In one sense, it's obvious how to solve the problem: just try out all the different ways a candidate could win the various states and return the one that requires the least votes. Unfortunately, that's very expensive, requiring evaluating the best of 251 = 2251799813685248 different possibilities, a far bigger space than a program can visit in any reasonable amount of time.
All the submitted programs tried some way around that problem. They fell into a couple different camps: in one corner we had dynamic programming algorithms, and in the other we had greedy algorithms. The greedy algorithms — TurboThy, ColPanic, and geekmug's entries — worked on the principle of buying votes where they're cheapest by computing the states in which winning an electoral vote costs the fewest popular votes. This is a cheap algorithm, it's easy to understand, and it sounds like it will certainly yield good results.
In the other corner we have dynamic algorithms. The dynamic algorithms — tmoertel's and TPD's entries — work on a clever principle: assuming some ordering of the states (any old ordering will do), the number of votes you need to win X electoral votes is the minimum of (a) half (plus one) of the first state's voters plus the number of votes you need to win X - Y electoral votes where Y is the first state's electoral votes (if you won the first state, presumably by the narrowest possible margin), or (b) the number of votes you need to win X electoral votes in the rest of the states (if you lost the first state without even one vote cast for you in that state). Because of this recurrence relation, you can build a table with 51 columns (one for each position you could be in when traversing the list of states) and 270 rows (one for each different number of electoral votes the candidate could need). If you you fill in the table starting with the smallest cases, you'll have to do only constant work for each cell of the table and thus you can fill in the entire table, including the final square which contains the answer to the original problem, with just 51 * 270 = 13770 calculations.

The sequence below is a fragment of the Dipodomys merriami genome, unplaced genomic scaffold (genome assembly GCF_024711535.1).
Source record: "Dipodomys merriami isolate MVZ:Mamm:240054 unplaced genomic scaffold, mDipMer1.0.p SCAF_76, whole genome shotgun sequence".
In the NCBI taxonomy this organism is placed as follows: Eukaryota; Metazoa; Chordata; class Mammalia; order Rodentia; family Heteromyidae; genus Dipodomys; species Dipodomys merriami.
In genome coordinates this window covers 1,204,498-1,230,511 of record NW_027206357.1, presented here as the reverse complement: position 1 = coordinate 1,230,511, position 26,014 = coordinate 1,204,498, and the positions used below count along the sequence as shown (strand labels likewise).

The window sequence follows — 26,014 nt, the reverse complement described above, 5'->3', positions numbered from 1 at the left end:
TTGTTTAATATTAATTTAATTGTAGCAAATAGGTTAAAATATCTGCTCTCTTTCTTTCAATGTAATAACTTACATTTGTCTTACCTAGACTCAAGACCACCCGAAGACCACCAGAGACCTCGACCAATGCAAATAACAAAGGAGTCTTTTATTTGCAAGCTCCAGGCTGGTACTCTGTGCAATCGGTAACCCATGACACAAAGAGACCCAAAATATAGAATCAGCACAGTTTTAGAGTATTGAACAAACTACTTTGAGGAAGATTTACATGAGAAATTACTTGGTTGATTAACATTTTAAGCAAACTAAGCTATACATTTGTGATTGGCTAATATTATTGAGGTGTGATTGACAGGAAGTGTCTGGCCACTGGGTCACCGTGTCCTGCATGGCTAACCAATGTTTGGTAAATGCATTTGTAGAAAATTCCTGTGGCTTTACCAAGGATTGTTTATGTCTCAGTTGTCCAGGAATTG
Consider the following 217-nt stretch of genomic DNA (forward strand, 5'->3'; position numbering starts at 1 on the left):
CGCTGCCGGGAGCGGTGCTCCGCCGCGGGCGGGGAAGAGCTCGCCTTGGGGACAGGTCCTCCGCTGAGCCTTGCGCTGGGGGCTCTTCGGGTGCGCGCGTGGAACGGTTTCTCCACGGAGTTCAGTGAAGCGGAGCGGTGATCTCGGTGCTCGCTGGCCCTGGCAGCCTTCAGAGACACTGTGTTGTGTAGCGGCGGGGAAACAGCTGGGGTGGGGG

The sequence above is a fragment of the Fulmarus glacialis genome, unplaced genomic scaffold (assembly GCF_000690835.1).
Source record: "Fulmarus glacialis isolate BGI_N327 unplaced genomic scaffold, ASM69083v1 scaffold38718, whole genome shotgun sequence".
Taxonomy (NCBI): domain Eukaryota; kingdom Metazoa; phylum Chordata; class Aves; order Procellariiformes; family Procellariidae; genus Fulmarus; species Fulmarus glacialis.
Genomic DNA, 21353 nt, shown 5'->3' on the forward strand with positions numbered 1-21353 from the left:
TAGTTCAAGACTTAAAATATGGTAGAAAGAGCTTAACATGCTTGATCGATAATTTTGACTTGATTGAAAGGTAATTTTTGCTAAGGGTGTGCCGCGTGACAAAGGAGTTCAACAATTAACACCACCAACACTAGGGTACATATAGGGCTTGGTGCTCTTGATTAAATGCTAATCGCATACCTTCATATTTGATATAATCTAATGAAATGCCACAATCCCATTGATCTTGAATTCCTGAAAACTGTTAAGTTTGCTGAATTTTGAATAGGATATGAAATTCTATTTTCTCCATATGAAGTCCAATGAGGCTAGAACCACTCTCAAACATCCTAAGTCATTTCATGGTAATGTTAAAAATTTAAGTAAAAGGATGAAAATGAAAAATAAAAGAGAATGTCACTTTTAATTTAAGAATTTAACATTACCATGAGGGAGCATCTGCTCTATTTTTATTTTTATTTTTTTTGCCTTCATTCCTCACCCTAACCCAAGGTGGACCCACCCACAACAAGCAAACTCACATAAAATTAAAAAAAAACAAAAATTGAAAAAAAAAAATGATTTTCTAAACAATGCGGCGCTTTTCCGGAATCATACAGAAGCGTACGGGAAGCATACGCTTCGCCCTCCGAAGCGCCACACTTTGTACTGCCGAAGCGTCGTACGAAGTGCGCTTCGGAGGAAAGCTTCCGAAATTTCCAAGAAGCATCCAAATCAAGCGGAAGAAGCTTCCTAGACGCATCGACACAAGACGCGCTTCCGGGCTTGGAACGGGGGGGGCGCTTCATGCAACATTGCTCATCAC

So who's the winner? Well, this being a mini micro PFC, we'll refrain from ranking entries. But on the question of dynamic programming algorithms versus greedy algorithms: the greedy algorithms were in general much easier to read, but the dynamic programming algorithms performed as well as them1 and were provably optimal. I think if I were programming this for myself, I'd prefer the dynamic-programming method, but the greedy algorithm does very well and has the advantage that it's much easier to explain.
I was very happy with the results and I hope you all had fun with this little programming exercise.
And in case you're wondering: it turns out that to win the presidency of the United States, you can get by with a minimum of about 22.175% of all votes cast. You'd need to win al ak az ar co ct de dc hi id ia ks ky la me md ma mn ms mo mt ne nh nj nm nc nd ok or ri sc sd tn ut vt va wv wi and wy to have this happen.
1: Technically, the dynamic programming algorithms will be O(n*V), where n is the number of states and V is the number of needed electoral votes, whereas the greedy algorithms will be O(n*log n), but in actual elections the magnitude of V will be directly proportional to n and thus its size will be proportional to log n, so the DP algorithms will be O(n*log n) as well.
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